Love it or hate it, the "Smooth Jazz" phenomenon has all but taken over the genre, at least in terms of mainstream appeal. Chris Botti, Kenny G., Dave Koz, Najee -- if you've never heard one of these instrumentalists interpret the classics with their New Age-y musical stylings, then somehow you've managed to avoid riding in an elevator over the last decade or so. Combined, they're a commercial force to be reckoned with, having sold a gazillion CDs, and commanding what seems to be the musical entirety of the far corners of the radio dial. But whether you consider their work a fresh take on a commercially impoverished musical genre or a cynical repackaging for the Oprah Book Club set, one thing's for sure: all those "Best of Smooth Jazz" CD collections on the racks of your local Starbucks are here to stay.
Truth be told, it's probably unfair to lump Botti in with such critically-despised contemporaries as Kenny G. and (heaven help us) John Tesh. He may be a bit bland for younger audiences, but his reverence for the material and love of his instrument is obvious, while his Sinatra-esque wit and rakish good looks seem to reduce normally-composed soccer moms into swooning, giggling schoolgirls.
In 'Chris Botti Live with Orchestra and Special Guests,' Botti doesn't mess with his formula for success. Originally broadcast in PBS this past March, this show is never anything less than a classy, black-tie affair -- not just in terms of sartorial splendor, but musically as well. While Botti certainly doesn't take any risks with his chosen catalog of fail-safe classics -- "Someone to Watch Over Me," "Pennies From Heaven," "Are You Lonesome Tonight?", "My Funny Valentine" -- he also never fails to deliver anything but flawless, gorgeous renditions. Simply put, his musicianship is breathtaking in its purity and cleanliness.
As a filmed event, 'Chris Botti Live' is no less straightforward an affair. It may lack the narrative interludes and creative staging of a 'Tony Bennett: An American Classic' (another flamboyant, flashy television extravaganza that recently hit Blu-ray), but Botti is not unaware of his rather static stage presence, and wisely calls upon an impressive range of special guests to keep tedium at bay. Sting shows up to offer polite accompaniment on two numbers, including a humorous take on "My Funny Valentine," while the unlikely pairing of Burt Bacharach and Paula Cole surprise with inspired interpretations of "The Look of Love" and "My One and Only Love." But easily stealing the show are Jill Scott and Gladys Knight, who both bring a fire lacking in the rest of the show by infusing their respective numbers "Good Morning Heartache" and "Lover Man" with some welcome diva posturing.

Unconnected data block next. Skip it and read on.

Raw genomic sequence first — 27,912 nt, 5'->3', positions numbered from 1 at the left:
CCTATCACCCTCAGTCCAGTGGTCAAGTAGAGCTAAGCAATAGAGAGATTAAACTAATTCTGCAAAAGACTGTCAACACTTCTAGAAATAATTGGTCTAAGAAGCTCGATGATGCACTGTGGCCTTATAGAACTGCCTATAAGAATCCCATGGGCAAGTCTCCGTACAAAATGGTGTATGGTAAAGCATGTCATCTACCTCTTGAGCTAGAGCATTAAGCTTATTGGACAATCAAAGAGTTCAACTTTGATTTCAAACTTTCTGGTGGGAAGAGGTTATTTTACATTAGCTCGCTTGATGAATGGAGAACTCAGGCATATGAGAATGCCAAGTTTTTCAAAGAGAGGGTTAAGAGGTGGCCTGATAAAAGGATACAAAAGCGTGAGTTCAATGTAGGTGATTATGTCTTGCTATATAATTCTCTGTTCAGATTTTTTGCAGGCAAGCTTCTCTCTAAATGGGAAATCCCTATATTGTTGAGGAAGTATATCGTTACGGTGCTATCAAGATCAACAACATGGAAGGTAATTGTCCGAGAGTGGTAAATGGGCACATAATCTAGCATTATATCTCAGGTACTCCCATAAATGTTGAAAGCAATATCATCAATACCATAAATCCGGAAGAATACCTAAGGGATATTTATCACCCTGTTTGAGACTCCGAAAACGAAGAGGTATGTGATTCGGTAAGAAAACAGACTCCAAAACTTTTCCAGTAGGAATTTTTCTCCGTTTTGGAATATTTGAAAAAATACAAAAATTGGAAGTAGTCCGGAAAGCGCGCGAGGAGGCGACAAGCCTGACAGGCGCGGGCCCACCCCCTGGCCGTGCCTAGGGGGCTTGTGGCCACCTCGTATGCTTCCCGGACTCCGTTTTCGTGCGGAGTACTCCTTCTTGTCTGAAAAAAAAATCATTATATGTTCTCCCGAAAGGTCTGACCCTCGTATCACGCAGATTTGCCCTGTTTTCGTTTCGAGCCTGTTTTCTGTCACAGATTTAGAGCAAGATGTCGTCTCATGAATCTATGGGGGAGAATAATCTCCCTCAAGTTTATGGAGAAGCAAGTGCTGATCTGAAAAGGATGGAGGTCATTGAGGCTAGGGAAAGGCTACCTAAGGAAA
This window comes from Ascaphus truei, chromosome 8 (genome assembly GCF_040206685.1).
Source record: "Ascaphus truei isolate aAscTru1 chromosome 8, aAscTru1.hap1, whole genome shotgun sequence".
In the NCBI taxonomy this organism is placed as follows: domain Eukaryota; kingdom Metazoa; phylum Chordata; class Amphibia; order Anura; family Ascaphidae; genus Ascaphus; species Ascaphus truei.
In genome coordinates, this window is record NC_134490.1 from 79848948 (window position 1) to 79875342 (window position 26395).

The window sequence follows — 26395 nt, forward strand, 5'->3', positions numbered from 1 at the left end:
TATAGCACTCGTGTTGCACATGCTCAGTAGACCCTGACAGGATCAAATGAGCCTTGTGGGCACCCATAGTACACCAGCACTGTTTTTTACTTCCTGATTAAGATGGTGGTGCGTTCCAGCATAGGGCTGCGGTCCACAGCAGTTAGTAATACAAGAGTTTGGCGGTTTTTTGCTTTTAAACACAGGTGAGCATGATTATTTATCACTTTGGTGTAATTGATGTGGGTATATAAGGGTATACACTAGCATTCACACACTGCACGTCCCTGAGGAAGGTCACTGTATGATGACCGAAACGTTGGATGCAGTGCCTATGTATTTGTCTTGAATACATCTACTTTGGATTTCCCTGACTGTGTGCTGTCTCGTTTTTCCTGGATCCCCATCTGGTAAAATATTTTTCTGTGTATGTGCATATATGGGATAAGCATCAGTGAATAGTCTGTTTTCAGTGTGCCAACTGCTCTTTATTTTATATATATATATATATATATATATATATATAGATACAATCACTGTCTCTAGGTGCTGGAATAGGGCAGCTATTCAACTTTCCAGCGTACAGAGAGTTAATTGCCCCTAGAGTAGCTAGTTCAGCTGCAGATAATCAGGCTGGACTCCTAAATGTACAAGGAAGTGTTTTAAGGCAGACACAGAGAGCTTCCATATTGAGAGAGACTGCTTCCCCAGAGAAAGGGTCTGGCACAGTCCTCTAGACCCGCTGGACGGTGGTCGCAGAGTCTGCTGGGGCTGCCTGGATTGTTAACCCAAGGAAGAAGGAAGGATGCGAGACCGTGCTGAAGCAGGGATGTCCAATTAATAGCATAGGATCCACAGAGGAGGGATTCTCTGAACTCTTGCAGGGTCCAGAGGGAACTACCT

The complete tracklisting is: 01. "Someone to Watch Over Me" / 02. "When I Fall in Love" / 03. "A Thousand Kisses Deep" / 04. "What Are You Doing the Rest of Your Life?" / 05. "Good Morning Heartache" / 06. "My One and Only Love" / 07. "The Look of Love" / 08. "Cinema Paradiso" / 09. "Pennies From Heaven" / 10. "Are You Lonesome Tonight?" / 11. "Lover Man" / 12. "My Funny Valentine" / 13. "Why Not" / 14. "One for My Baby"
Sony BMG presents 'Chris Botti Live' in a 1080i/AVC MPEG-4 transfer, and it is another winner from the studio. They continue to impress with their growing library of Blu-ray releases, including such impeccable presentations as the aforementioned 'Tony Bennett: An American Classic,' 'John Legend: Live at the House of Blues' and 'Incubus Alive at Red Rocks.' With just one caveat, this disc easily ranks up their with their best-looking presentations.